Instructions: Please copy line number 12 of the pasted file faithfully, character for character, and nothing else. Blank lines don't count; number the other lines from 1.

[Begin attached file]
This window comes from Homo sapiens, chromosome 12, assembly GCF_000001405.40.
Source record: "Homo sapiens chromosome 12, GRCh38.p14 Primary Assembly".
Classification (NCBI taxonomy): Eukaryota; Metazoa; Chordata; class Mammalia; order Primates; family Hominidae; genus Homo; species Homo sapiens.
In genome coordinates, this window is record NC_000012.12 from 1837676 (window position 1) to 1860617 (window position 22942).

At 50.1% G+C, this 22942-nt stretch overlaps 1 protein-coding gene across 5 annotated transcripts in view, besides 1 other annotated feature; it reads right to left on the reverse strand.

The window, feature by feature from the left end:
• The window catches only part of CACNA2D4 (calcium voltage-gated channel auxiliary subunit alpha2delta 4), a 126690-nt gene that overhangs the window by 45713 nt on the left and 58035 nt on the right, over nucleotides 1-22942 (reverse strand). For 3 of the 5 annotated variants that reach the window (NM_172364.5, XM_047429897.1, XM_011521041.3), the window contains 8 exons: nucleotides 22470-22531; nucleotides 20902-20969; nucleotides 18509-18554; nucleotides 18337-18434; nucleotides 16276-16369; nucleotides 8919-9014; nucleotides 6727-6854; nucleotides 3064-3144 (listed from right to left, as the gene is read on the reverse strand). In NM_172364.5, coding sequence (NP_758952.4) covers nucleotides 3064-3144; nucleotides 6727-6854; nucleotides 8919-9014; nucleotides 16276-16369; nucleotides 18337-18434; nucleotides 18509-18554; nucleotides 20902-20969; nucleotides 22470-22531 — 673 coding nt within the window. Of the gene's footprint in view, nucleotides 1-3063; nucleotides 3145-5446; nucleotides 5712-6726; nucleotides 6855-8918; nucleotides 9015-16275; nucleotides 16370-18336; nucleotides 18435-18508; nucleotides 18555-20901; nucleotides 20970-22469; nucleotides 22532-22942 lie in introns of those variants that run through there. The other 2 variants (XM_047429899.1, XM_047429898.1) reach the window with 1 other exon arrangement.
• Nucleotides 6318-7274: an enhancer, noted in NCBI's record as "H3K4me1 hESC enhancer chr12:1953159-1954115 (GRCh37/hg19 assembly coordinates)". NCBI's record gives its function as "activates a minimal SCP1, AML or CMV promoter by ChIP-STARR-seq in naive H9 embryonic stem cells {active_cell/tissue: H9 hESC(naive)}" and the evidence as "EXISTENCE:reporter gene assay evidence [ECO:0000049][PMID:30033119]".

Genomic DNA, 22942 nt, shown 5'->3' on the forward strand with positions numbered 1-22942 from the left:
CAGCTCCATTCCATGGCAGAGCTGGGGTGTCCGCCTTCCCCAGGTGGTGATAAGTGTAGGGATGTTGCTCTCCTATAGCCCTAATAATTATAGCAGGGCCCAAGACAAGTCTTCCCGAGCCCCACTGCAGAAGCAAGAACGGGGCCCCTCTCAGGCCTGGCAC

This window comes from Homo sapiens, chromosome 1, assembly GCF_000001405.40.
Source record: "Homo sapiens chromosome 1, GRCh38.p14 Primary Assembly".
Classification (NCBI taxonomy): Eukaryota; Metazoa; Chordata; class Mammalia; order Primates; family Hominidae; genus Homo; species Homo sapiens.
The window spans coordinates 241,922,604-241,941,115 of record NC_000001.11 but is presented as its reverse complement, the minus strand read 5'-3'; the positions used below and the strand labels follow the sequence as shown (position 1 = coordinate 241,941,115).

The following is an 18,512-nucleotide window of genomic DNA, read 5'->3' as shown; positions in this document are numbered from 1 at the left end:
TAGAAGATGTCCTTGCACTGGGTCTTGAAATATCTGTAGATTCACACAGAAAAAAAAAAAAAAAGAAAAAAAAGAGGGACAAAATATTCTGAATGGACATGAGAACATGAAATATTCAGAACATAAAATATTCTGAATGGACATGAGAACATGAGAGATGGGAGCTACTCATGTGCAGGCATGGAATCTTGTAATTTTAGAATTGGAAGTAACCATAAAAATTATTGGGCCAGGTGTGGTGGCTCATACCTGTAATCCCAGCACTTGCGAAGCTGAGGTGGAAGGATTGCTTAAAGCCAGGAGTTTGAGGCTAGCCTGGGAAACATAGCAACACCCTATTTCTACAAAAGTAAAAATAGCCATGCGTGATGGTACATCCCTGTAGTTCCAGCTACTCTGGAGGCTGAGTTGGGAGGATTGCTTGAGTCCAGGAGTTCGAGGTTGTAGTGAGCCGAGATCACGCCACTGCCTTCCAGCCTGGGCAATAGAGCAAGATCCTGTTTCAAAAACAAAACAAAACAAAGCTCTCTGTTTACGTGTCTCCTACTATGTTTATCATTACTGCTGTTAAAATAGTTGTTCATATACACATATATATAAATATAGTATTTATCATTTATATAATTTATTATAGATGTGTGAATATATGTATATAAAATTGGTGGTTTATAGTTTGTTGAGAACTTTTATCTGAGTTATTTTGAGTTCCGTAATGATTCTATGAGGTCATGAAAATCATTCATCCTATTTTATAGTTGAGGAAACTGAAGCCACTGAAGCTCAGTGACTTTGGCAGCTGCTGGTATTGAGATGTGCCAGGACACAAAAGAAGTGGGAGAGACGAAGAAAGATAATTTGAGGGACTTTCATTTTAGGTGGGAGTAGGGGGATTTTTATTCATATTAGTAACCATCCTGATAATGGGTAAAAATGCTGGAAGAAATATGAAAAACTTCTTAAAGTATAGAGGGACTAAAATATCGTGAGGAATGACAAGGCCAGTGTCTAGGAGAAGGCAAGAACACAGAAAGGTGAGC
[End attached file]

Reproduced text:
Source record: "Homo sapiens chromosome 1, GRCh38.p14 Primary Assembly".